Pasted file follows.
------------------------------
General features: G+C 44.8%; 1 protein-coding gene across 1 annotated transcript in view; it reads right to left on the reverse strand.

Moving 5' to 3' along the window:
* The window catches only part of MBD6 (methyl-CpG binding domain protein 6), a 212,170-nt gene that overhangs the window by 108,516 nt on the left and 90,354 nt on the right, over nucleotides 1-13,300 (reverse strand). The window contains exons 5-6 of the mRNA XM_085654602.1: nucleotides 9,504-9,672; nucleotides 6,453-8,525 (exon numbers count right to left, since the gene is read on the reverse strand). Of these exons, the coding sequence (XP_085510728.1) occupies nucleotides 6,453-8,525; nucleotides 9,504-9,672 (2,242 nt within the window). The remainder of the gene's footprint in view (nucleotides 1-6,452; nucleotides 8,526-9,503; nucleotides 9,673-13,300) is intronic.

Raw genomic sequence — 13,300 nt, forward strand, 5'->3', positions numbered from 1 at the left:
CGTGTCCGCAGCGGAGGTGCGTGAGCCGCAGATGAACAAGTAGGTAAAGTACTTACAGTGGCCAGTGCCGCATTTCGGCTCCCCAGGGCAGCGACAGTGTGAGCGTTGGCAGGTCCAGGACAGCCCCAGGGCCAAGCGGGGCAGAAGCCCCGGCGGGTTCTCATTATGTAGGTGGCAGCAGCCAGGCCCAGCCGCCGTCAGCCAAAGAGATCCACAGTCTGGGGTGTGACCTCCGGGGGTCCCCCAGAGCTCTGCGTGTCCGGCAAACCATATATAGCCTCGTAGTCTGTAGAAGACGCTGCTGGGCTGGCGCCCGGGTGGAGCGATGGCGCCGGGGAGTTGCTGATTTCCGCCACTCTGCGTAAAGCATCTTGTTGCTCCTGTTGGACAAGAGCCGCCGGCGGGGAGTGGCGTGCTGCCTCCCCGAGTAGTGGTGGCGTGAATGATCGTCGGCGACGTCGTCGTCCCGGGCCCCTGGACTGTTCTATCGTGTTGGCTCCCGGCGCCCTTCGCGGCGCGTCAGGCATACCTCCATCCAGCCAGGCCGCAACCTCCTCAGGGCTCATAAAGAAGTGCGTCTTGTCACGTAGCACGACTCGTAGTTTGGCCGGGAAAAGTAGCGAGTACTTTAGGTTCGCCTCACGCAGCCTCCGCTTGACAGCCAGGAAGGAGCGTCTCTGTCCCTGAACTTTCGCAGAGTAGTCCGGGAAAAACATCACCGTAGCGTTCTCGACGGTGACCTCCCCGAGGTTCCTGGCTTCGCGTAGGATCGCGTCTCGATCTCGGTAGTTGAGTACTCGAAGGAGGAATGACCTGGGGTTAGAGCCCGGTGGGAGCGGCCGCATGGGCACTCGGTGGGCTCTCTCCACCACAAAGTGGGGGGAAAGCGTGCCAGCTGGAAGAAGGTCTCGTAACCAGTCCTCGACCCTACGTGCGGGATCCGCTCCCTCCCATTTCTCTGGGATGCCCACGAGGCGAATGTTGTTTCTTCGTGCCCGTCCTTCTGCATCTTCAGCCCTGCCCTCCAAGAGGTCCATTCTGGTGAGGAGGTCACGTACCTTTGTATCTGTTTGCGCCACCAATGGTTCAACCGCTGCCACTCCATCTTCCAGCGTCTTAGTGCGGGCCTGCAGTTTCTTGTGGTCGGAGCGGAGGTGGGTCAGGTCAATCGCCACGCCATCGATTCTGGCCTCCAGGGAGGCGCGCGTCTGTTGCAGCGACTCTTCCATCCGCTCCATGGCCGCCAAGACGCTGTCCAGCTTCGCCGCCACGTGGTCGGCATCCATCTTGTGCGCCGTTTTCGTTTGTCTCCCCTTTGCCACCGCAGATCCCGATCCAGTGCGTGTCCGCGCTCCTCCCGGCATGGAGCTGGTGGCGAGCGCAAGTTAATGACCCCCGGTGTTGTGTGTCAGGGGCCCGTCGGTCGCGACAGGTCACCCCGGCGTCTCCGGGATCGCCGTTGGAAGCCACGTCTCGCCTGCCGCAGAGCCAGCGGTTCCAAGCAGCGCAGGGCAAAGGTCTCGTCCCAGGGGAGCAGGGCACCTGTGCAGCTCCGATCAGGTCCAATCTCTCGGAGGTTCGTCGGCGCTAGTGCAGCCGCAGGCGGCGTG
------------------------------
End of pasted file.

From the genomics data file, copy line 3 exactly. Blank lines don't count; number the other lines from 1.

* The window catches only part of MBD6 (methyl-CpG binding domain protein 6), a 212,170-nt gene that overhangs the window by 108,516 nt on the left and 90,354 nt on the right, over nucleotides 1-13,300 (reverse strand). The window contains exons 5-6 of the mRNA XM_085654602.1: nucleotides 9,504-9,672; nucleotides 6,453-8,525 (exon numbers count right to left, since the gene is read on the reverse strand). Of these exons, the coding sequence (XP_085510728.1) occupies nucleotides 6,453-8,525; nucleotides 9,504-9,672 (2,242 nt within the window). The remainder of the gene's footprint in view (nucleotides 1-6,452; nucleotides 8,526-9,503; nucleotides 9,673-13,300) is intronic.